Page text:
A Place For Hope in Rock Hill continues fundraising, hopes to reopen

adouglas@heraldonline.comApril 5, 2013 

  • Want to help?

    Donations to A Place For Hope can be made online through PayPal by visiting www.aplaceforhope.net/faq

    Checks may be mailed to P.O. Box 11232, Rock Hill, SC 29731.

    For more information about the group and its mission, visit A Place For Hope’s website, www.aplaceforhope.net, or call 803-329-HOPE (4673).

A Place For Hope on Blackmon Road is continuing its fundraising efforts while its community center and wash house facility are temporarily closed.

The Rock Hill nonprofit organization’s board met Thursday night and voted to suspend operations until the group determines that its mission is financially sustainable.

Supporters don’t know when A Place For Hope will reopen but the plan is to “come back better than ever,” said Jennifer Disney, former board chairwoman and Winthrop University professor.

A Place For Hope announced a new fundraising push about two weeks ago, saying it needs more five-year sponsors to continue helping at-risk youth through its after-school and summer programs.

Since then, the group has brought in about $5,000 through donations – a positive sign, said Director Mary Hoppmann.

Still, A Place For Hope isn’t cashing recent checks from donors until more money comes in to prove sustainability, she said.

Between 2005 and 2007, supporters signed on to five-year, annual giving plans to coincide with a $600,000 federal grant that extended county utility lines from Albright Road to the center’s wash house.

The wash house was built in 2010 with grant money from the John L. Mulvaney Foundation, the Springs Close Foundation and the NASCAR Foundation.

Several years later, many donors have not renewed their annual commitments.

The board, Hoppmann said, is committed to not using recent donations to just stay open for a few more weeks.

A Place For Hope needs to raise about $40,000 annually, Hoppmann said, to pair with local grants that support the organization. The nonprofit’s budget last year was about $92,000.

The group pays its director and two part-time staff members to work with children after school.

A Place For Hope’s money also supports utility bills associated with its wash house facility that provides showers, restrooms and laundry machines for Blackmon Road residents. The street has been called the “most severely underserved community in the entire state” by officials with the South Carolina Department of Health and Environmental Control.

A Place For Hope started about 12 years ago to address poverty and the lack of indoor plumbing and sewage systems in many homes on Blackmon Road.

Hard rock under the road and the neighborhood makes extending water and sewer lines to Blackmon Road homes difficult and expensive. An estimate from 2007 stated that the utility work would cost about $3 million.

The wash house meets the community’s sanitation needs in a more cost-effective way, Disney said.

York County Councilman Bump Roddey – whose district includes Blackmon Road and many parts of Rock Hill – has said keeping the wash house open is a priority.

The county invested about $260,000 to extend water lines to the facility. The city of Rock Hill waived A Place For Hope’s tap fees to join its water system.

Creating a direct way for people to donate to A Place For Hope’s utility bills through its water and electricity provider, Roddey said, is one idea he has to help the nonprofit group.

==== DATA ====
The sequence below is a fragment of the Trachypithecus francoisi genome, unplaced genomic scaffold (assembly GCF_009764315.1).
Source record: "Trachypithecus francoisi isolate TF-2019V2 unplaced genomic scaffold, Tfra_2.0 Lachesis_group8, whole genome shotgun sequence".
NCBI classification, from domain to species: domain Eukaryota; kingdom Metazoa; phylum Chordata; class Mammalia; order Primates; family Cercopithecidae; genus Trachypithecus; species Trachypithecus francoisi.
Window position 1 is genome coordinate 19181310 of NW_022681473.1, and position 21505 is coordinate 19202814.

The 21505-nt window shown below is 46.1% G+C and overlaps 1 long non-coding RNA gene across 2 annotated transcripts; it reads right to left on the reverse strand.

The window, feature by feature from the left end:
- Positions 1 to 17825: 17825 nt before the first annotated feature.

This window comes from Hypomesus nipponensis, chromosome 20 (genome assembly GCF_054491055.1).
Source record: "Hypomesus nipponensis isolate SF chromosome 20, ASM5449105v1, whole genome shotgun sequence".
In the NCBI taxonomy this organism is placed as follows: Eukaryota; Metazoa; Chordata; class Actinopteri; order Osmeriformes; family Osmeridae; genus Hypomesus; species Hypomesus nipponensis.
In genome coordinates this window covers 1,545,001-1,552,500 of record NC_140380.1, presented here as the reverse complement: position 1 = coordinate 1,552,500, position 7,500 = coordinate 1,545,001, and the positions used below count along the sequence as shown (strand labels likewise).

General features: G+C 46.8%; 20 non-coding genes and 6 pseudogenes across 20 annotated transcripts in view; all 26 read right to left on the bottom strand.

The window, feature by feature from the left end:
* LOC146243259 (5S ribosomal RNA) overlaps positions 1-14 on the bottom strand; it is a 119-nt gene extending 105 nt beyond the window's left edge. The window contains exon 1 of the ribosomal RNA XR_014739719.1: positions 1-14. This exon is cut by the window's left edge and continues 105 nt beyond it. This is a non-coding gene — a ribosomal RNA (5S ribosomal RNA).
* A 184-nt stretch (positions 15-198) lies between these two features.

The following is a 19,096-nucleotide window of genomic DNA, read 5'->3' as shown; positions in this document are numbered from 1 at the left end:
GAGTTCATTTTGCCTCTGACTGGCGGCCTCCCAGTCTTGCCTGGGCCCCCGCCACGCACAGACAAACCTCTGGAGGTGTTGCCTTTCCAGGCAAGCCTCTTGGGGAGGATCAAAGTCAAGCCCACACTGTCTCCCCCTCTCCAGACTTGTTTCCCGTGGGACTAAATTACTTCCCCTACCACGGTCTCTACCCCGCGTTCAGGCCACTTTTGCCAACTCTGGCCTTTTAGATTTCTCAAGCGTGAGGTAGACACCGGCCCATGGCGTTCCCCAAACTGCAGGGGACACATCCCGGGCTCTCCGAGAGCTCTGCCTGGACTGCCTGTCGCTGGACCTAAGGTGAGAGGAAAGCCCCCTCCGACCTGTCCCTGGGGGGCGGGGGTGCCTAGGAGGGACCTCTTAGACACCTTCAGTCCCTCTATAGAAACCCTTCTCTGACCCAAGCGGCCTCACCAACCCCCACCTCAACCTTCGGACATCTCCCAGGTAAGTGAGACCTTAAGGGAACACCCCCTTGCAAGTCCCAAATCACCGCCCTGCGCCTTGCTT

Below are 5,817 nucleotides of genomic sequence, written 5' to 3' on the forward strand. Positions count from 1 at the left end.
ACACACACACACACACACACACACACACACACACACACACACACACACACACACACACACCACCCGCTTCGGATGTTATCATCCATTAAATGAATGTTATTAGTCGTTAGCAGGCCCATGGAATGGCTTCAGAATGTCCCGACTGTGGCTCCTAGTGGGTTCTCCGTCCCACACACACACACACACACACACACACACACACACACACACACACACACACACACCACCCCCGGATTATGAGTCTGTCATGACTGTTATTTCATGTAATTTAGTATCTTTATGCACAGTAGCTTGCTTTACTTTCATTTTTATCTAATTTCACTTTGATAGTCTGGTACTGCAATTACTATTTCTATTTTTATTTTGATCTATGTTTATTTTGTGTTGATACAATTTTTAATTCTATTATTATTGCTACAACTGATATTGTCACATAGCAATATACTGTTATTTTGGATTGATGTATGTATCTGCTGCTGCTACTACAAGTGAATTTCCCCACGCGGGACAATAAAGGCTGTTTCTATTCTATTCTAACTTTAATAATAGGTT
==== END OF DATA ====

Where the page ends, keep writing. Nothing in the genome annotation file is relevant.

Hoppmann’s goal, she said, is to reopen A Place For Hope and inform donors that their money is going to help, primarily children.

Many people in York County have a negative idea about Blackmon Road, she said, and think adult residents need to help themselves before getting help from the nonprofit.

A Place For Hope helps children, she said, and has changed its mission statement and goals to focus specifically on at-risk youth in Rock Hill – not just on Blackmon Road.

The new mission is “to change the futures of at-risk children and youth by providing educational support, life-skills learning and diverse cultural experiences.”

During the time A Place For Hope is closed, the board will be reorganizing around its new mission, Hoppmann said.

Board membership, she said, could change.

“We need to rejuvenate the board,” Hoppmann said, “add more members. We need more than six (members) anyway.”

Four of A Place For Hope’s six board members attended Thursday’s meeting. Two board members resigned last month after a vote to close the group’s doors failed in a 4-4 tie.

New board members with passion who want to be a part of the group’s focus on kids are needed, Hoppmann said.

Many nonprofit boards have members who can solicit donations or give money themselves, she said.

“We do need people who can do that.”

Some Blackmon Road residents have publicly questioned where the nonprofit group spends its money.

All of A Place For Hope’s financial records and books are available for viewing at the front door of the community center, Hoppmann said. To date, she knows of no community member who’s asked to look at the records, she said.

It’s likely that some adults living on Blackmon Road are looking for someone to blame because A Place For Hope has changed its focus to helping children, she said.

“When you have needs that aren’t being met, being angry is a natural feeling,” Hoppmann said.

Both Disney and Hoppmann say there are many adults and children who participate in A Place For Hope’s programs who think the center and its services are still needed.

The “ultimate end,” Disney said, is that the group is sustainable in order to help children succeed and stop intergenerational poverty.

Anna Douglas •  803-329-4068

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